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Tide Wash Away No. 3 Gators

It was the kind of victory that can make a season and save a career. Just ask No. 21 Alabama and its embattled coach, Mike DuBose.

The Crimson Tide snapped No. 3 Florida's 30-game winning streak at The Swamp on Saturday when Chris Kemp got a second chance on an extra-point attempt in overtime and drilled it for a 40-39 win.

In an effort that would have shocked the late Bear Bryant as much as it would have pleased him, the Crimson Tide (4-1, 3-0 Southeastern Conference) controlled the ball for 41:22, racked up 447 yards in offense and matched Steve Spurrier's Gators score for score.

By overcoming Florida (4-1, 2-1), the Tide sent the message that, indeed, Bama is back, despite the tumult that had engulfed the program this season.

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Game summary

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  • "I am so proud of this coaching staff and this football team for staying together, for believing in each other," DuBose said. "We believed in the team concept when there were lots of times where they could have split and splintered."

    Kemp got his second chance after Florida's Bennie Alexander jumped offsides on the conversion attempt following Shaun Alexander's 25-yard touchdown run his fourth score of the day on the first play of Alabama's overtime possession.

    Kemp nailed the second kick, providing the difference, just moments after Florida kicker Jeff Chandler's conversion attempt went wide right.

    "I've always thought about being in the situation to be relaxed and put the crowd out of my mind, and just hit it," Kemp said.

    When he did, Alabama players ran to the 35-yard line, where the Gator logo is painted on the field, jumping and dancing as the Gators shuffled off in shock.

    Reporters and Alabama state troopers swarmed DuBose as he headed to the locker room, victorious and apparently secure again in a job that seemed all but lost just two weeks ago.

    His admission that he lied about a personal relationship with a school employee was as frustrating and embarrassing to the Tide faithful athe 14-13 career record he brought into this week's game.

    Possibly lost in the disgust was the fact that DuBose was slowly rebuilding the talent pool in a program that suffered NCAA-imposed scholarship reductions in the mid-1990s.

    That talent was on full display in the most hostile of venues, a place where Florida hadn't lost since 1994, when Terry Bowden and Auburn beat the Gators 36-33.

    Immediately, Alabama started looking forward, not a bad idea considering a recent past that also included the resignation of athletic director Bob Bockrath.

    "How we handle this win will be a defining moment for this football team," DuBose said. "How we move forward will be the tale of how much we've learned and how much we've grown and where our program is."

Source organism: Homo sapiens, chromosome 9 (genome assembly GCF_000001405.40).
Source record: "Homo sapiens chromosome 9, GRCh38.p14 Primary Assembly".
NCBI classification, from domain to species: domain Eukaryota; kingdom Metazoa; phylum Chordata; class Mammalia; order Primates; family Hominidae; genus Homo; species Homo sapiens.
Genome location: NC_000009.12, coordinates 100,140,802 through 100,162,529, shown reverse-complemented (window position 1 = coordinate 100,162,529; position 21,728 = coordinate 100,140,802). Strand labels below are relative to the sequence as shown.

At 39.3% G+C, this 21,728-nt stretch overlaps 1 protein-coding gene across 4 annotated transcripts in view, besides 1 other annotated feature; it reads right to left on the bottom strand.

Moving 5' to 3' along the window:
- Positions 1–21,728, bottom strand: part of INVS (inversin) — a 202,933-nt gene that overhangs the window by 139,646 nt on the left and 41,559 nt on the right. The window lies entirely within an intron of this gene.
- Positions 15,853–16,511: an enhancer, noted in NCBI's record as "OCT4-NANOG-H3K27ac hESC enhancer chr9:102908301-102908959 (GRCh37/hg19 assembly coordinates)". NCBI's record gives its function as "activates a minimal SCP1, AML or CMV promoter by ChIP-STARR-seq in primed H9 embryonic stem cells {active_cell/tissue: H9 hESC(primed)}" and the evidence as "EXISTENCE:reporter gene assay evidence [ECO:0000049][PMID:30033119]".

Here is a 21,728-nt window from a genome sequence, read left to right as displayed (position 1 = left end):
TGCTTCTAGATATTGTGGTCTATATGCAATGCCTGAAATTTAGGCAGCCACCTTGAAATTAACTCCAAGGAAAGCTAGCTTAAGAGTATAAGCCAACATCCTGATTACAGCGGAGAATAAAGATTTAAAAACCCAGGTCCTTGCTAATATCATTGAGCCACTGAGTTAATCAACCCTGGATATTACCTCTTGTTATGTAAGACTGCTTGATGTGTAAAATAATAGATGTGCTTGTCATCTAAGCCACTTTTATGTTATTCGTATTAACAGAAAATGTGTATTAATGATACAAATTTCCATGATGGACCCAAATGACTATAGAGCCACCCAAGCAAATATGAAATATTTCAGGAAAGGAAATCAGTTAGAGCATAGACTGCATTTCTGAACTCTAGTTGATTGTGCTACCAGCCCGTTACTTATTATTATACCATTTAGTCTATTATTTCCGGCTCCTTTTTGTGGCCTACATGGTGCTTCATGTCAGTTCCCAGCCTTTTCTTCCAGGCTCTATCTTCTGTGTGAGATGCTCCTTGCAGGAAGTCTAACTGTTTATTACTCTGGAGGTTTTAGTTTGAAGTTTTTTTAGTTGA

The Gators went on offense first in overtime and scored when Doug Johnson hit Reche Caldwell for a 6-yard touchdown. Chandler jogged on for the kick, but missed, marking the second time in a year Florida has missed a key chip shot in overtime.

    Chandler took over the kicking job last year when Collins Cooper missed a short field goal in a 20-17 overtime loss to Tennessee.

    "I felt bad," Chandler said. "I let a lot of guys down. I tried to make them forget about what happened last year. But this is worse than last year."

    Like that loss, this one severely hinders Florida's shot at a national title, although the SEC title still seems within reach. Florida still owns the tiebreaker over Tennessee and could play in the SEC title game in Atlanta against Alabama, possibly by winning the rest of its conference games.

    "If we can force some punts, stop some third downs and take care of the ball better on offense, we can still get to Atlanta," Spurrier said.

    Indeed, it was more than a missed extra point that did in Florida.

    The Crimson Tide scored 17 points off three Gators turnovers, including a touchdown after the most critical mistake of the game.

    After Florida took a 33-26 lead on Johnson's 14-yard touchdown pass to Darrell Jackson late in the fourth quarter, the Gators forced a punt. But Jackson muffed the catch and the Tide's Marvin Brown won a battle at the bottom of the pile to give Alabama the ball at the Florida 22.

    On fourth-and-2, Alexander burst through the Florida line for a 13-yard score to extend a wild evening of football.

    Alexander furthered his Heisman Trophy candidacy, finishing with 106 yards rushing, 94 yards receiving and the four touchdowns. Quarterback Andrew Zow threw for 336 yards and two scores. Receiver Freddie Milons caught 10 passes for 119 yards to become the first Alabama receiver to surpass 100 yards in consecutive games since Ozzie Newsome in 1977.

    As usual, Florida put up big numbers 449 yards but the one it couldn't overcome was just 18:38 in time of possession. Mixing ball control with its new, wide-open style, Alabama ran 81 plays to just 5 for the Gators.

    The exhausted Florida defense was no match for Alabama as the game wore on and Zow moved his team as effortlessly as did Johnson, who finished 22-for-31 for 309 yards and four touchdowns.

    Well after the game was over, a handful of Alabama players came back to the field and celebrated with the Crimson Tide marching band, which played its fight song "Go, go, go Alabama" long and loud in the nearly empty Swamp.

    "They're still hollering out there and we're in here crying," Spurrier said, "and that's the way sports is."

    ©1999 The Associated Press. All Rights Reserved. This material may not be published, broadcast, rewritten, or redistributed

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